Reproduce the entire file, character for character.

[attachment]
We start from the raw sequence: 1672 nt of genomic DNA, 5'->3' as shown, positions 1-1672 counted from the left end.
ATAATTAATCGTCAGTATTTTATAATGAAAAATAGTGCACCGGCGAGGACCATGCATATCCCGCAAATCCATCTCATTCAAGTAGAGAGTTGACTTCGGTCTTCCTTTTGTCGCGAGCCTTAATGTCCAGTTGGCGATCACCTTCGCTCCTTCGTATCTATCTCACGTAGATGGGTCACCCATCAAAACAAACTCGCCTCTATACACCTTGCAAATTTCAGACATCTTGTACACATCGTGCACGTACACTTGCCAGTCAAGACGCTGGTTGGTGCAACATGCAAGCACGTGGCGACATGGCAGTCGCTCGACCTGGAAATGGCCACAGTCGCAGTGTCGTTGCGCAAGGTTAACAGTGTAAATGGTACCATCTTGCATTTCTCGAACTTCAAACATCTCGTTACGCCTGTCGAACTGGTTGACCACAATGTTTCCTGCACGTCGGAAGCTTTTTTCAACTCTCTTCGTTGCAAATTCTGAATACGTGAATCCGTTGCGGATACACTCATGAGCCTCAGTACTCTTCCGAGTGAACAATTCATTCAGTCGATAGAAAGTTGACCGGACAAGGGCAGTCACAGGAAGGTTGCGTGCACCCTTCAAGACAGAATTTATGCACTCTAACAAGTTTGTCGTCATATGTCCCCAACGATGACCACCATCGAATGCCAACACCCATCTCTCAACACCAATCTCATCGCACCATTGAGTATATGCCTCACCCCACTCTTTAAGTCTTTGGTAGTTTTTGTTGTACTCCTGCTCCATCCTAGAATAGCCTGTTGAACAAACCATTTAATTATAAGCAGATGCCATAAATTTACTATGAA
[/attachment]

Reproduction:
We start from the raw sequence: 1672 nt of genomic DNA, 5'->3' as shown, positions 1-1672 counted from the left end.
ATAATTAATCGTCAGTATTTTATAATGAAAAATAGTGCACCGGCGAGGACCATGCATATCCCGCAAATCCATCTCATTCAAGTAGAGAGTTGACTTCGGTCTTCCTTTTGTCGCGAGCCTTAATGTCCAGTTGGCGATCACCTTCGCTCCTTCGTATCTATCTCACGTAGATGGGTCACCCATCAAAACAAACTCGCCTCTATACACCTTGCAAATTTCAGACATCTTGTACACATCGTGCACGTACACTTGCCAGTCAAGACGCTGGTTGGTGCAACATGCAAGCACGTGGCGACATGGCAGTCGCTCGACCTGGAAATGGCCACAGTCGCAGTGTCGTTGCGCAAGGTTAACAGTGTAAATGGTACCATCTTGCATTTCTCGAACTTCAAACATCTCGTTACGCCTGTCGAACTGGTTGACCACAATGTTTCCTGCACGTCGGAAGCTTTTTTCAACTCTCTTCGTTGCAAATTCTGAATACGTGAATCCGTTGCGGATACACTCATGAGCCTCAGTACTCTTCCGAGTGAACAATTCATTCAGTCGATAGAAAGTTGACCGGACAAGGGCAGTCACAGGAAGGTTGCGTGCACCCTTCAAGACAGAATTTATGCACTCTAACAAGTTTGTCGTCATATGTCCCCAACGATGACCACCATCGAATGCCAACACCCATCTCTCAACACCAATCTCATCGCACCATTGAGTATATGCCTCACCCCACTCTTTAAGTCTTTGGTAGTTTTTGTTGTACTCCTGCTCCATCCTAGAATAGCCTGTTGAACAAACCATTTAATTATAAGCAGATGCCATAAATTTACTATGAA